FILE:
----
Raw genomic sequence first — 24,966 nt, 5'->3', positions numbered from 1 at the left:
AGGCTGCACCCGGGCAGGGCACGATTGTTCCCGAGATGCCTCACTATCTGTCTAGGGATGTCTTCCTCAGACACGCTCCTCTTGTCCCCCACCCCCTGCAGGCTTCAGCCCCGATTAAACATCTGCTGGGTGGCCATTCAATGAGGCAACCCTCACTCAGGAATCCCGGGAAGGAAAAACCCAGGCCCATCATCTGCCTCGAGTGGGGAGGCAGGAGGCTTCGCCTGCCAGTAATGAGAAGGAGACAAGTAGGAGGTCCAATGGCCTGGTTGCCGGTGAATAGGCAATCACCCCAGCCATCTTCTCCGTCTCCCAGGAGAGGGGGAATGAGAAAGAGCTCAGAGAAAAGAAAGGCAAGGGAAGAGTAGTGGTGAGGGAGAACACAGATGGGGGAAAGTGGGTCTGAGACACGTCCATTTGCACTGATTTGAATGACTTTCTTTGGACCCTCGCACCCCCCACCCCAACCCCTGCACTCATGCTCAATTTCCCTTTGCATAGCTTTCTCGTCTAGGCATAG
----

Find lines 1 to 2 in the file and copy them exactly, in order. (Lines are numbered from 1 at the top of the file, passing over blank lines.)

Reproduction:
Raw genomic sequence first — 24,966 nt, 5'->3', positions numbered from 1 at the left:
AGGCTGCACCCGGGCAGGGCACGATTGTTCCCGAGATGCCTCACTATCTGTCTAGGGATGTCTTCCTCAGACACGCTCCTCTTGTCCCCCACCCCCTGCAGGCTTCAGCCCCGATTAAACATCTGCTGGGTGGCCATTCAATGAGGCAACCCTCACTCAGGAATCCCGGGAAGGAAAAACCCAGGCCCATCATCTGCCTCGAGTGGGGAGGCAGGAGGCTTCGCCTGCCAGTAATGAGAAGGAGACAAGTAGGAGGTCCAATGGCCTGGTTGCCGGTGAATAGGCAATCACCCCAGCCATCTTCTCCGTCTCCCAGGAGAGGGGGAATGAGAAAGAGCTCAGAGAAAAGAAAGGCAAGGGAAGAGTAGTGGTGAGGGAGAACACAGATGGGGGAAAGTGGGTCTGAGACACGTCCATTTGCACTGATTTGAATGACTTTCTTTGGACCCTCGCACCCCCCACCCCAACCCCTGCACTCATGCTCAATTTCCCTTTGCATAGCTTTCTCGTCTAGGCATAG